Overcoming Obstacles to Wealth Management

By Tony Batman, chairman and CEO, 1st Global
 
There are many changes necessary to create and maintain a thriving, growing, profitable and premier wealth management firm. Defining the specific vision for your firm is the first step. But, once your firm formulates and articulates its vision, the firm leader must have the courage to make decisions and take action. While the action stage seems straightforward, there are many obstacles that you must overcome. These include learning a new set of rules, fearing failure at the firm level, shifting roles and responsibilities, adapting to constantly changing circumstances, getting “buy-in” from firm partners, and reinforcing your firm’s commitment.
 
Learning new rules
 
Why is change so difficult, in particular for CPA firms seeking to build wealth management practices? As CPAs, you are already successful professionals in terms of your technical competencies, client satisfaction, and financial results. Why should your firm do anything new or different? Also, the CPA mindset is forged in a very efficient, proscribed environment. You are trained to have 100 percent knowledge of tax laws, rules and regulations. You probably have 100 percent facility with the required forms and processes. The production of labor (tax returns) is organized around specific filing dates.
 
What is Wealth Management?
Wealth management is a professional consultative approach to profitably delivering comprehensive, objective, multi-generational financial services where the organizational structure, operating functions and factors of production are based on the use of optimal combinations of both internal specialists and external resource partners supported by standardized business processes that create high quality, tax optimized and unique solutions for each client.
In short, as a CPA, you have broad technical knowledge, are fluent in navigating complex government forms and processes, and can expect clients to seek help to take action according to a government-mandated timetable. That efficient, organized mindset is drastically disrupted by a new set of rules governing a wealth management practice. Not only that, but there are no 100 percent solutions in wealth management. Therefore, your goal is not certitude; it is, rather, producing a tangible positive benefit to your clients’ financial lives, whether that benefit is immediate to clients, or deferred for parties dependent on clients.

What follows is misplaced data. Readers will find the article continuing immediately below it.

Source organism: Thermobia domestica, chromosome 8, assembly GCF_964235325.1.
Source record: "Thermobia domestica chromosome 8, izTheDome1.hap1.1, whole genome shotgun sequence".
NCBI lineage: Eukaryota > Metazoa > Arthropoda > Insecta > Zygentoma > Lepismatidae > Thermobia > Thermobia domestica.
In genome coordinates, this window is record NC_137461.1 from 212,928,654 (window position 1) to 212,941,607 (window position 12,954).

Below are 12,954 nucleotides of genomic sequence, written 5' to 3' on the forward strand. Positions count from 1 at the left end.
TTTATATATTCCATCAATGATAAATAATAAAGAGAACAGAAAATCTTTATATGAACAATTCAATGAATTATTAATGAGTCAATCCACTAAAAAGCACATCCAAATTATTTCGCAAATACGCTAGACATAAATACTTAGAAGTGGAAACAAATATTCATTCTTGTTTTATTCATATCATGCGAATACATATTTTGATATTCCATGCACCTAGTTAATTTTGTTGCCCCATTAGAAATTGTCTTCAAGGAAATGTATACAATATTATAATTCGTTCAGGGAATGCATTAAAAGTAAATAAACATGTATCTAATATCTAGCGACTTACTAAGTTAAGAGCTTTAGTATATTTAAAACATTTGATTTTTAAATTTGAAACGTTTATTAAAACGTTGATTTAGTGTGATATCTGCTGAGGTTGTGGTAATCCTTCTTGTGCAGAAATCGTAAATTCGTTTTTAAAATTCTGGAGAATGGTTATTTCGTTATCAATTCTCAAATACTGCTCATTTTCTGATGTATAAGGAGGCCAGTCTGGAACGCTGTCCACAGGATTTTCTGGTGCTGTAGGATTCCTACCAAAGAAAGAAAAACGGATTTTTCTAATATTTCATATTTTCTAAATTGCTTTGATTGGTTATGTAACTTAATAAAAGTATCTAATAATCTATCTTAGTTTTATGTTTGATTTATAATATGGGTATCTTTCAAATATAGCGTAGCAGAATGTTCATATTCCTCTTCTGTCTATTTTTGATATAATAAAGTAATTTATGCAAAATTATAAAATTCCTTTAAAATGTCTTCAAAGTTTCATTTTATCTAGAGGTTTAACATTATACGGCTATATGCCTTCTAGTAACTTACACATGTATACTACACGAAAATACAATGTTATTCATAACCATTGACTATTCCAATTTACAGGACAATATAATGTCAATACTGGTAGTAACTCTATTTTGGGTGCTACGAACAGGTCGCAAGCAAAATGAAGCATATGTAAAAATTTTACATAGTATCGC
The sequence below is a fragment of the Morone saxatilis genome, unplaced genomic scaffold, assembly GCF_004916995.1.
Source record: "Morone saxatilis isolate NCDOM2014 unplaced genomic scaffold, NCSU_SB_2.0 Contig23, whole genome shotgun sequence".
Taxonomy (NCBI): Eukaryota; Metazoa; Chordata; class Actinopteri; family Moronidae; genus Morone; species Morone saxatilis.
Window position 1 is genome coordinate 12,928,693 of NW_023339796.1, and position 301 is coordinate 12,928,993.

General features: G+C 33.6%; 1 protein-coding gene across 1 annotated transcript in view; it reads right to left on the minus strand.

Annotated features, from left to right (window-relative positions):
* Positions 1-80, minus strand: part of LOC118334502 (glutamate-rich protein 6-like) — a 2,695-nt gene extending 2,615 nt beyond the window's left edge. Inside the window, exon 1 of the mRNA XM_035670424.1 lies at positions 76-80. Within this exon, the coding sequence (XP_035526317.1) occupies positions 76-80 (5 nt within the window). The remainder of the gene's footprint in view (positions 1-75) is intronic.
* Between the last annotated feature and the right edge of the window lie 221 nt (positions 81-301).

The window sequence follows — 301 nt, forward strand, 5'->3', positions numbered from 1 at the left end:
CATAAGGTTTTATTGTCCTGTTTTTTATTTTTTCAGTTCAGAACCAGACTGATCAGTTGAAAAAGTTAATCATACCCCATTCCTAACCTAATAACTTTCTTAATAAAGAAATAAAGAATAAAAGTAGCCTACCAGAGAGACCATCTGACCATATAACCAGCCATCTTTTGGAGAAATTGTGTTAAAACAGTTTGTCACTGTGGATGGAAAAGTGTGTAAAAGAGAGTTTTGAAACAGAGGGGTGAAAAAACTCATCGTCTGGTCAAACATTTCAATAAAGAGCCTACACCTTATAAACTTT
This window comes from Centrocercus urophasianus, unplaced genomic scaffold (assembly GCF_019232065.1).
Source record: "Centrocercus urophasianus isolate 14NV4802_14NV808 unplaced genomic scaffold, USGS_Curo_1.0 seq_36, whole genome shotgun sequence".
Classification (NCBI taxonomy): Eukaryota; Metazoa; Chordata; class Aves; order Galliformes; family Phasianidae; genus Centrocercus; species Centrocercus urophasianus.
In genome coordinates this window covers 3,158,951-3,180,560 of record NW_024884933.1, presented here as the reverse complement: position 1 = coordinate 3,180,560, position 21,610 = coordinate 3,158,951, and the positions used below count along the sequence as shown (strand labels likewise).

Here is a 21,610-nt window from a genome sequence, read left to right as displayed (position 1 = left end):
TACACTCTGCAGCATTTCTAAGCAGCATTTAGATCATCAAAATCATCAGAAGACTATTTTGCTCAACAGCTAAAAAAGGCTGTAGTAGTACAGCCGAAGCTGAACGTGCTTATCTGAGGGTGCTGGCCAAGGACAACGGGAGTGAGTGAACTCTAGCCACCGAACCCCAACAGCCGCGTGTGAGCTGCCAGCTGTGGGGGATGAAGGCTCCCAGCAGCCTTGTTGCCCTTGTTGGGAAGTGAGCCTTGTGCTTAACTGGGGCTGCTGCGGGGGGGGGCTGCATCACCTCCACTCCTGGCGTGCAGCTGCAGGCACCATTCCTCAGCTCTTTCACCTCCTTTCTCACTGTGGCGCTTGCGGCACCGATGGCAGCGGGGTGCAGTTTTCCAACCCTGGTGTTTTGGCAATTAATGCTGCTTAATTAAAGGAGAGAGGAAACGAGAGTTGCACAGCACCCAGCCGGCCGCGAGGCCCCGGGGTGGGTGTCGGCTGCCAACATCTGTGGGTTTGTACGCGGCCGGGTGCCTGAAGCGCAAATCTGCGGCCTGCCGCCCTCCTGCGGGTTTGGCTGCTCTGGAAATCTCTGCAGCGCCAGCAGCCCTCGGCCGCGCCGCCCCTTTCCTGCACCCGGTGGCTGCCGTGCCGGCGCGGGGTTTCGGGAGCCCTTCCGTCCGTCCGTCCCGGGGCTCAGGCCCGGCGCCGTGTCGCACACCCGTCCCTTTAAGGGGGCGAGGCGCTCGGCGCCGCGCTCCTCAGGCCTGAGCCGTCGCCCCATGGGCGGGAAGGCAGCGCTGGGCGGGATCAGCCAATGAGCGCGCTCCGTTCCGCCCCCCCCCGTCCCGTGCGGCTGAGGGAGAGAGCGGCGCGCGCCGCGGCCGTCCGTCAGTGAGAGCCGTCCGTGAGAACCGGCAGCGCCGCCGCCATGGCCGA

Fearing failure at the firm level
 
Your firm may also have an inherent resistance to climb on board the wealth management wagon due to a healthy dose of fear: fear of failure. The venture into wealth management could turn out poorly, threatening the reputation and the image of your accounting and tax practice. The partner who champions wealth management also carries the risk of bearing personal responsibility for the success or failure of your wealth management enterprise.
 
Shifting roles and responsibilities
 
Your firm must not only overcome these psychological and motivational issues, you must also navigate the firm through “external” changes. Your firm often must make changes to personnel, reassigning and redefining roles, responsibilities and the processes by which staff work together. To accommodate the action steps required to drive your wealth management practice, the daily routine of every partner may have to change.
 
Building a growing wealth management practice requires making changes to the status quo, changes in staffing, changes in systems, and changes in everyday thinking and activity.
 
Adapting to constantly changing circumstances
 
Change is not a one-time phenomenon. Your firm must recognize and capitalize on change in circumstances and opportunities. If you want to succeed, you must adapt to a constantly changing set of circumstances. You need to recognize the need for change, expect it, embrace it, and lead it. You must be more than a “systems manager.” You must lead people as well. One of the chief obstacles to growing a world-class wealth management practice is the failure to get every CPA firm partner on board.
 
Getting “buy-in” from firm partners
 
In any CPA firm, large or small, chances are that not all partners are prepared to make what they perceive as a “leap of faith” and seek to build a world-class wealth management practice. How you overcome these obstacles and engender genuine “buy-in” by firm partners marks a true leader.
Recruiting or converting partners to the wealth management “cause” requires a pattern of targeted communication−each communication initiative focusing on a different objective.
 
The first step as wealth management champion is to make others aware of your vision. That vision includes both self-interest and an interest in benefiting others in the firm. Passion comes from these dual motivators: the urge to reach higher on a personal level, and the urge to build a shared identity through the firm and its collective members.
 
How to Overcome these Obstacles
 
Three Reasons Why Wealth Management is a Concern for CPA Partners:
  1. The competition is keenly focused on wealth management;
  2. Wealth management offers a service that retains existing clients and recruits new clients;
  3. Wealth management can create real EBITDA and continuous cash flow, allowing for effective succession planning as partners contemplate retirement and seek an exit strategy.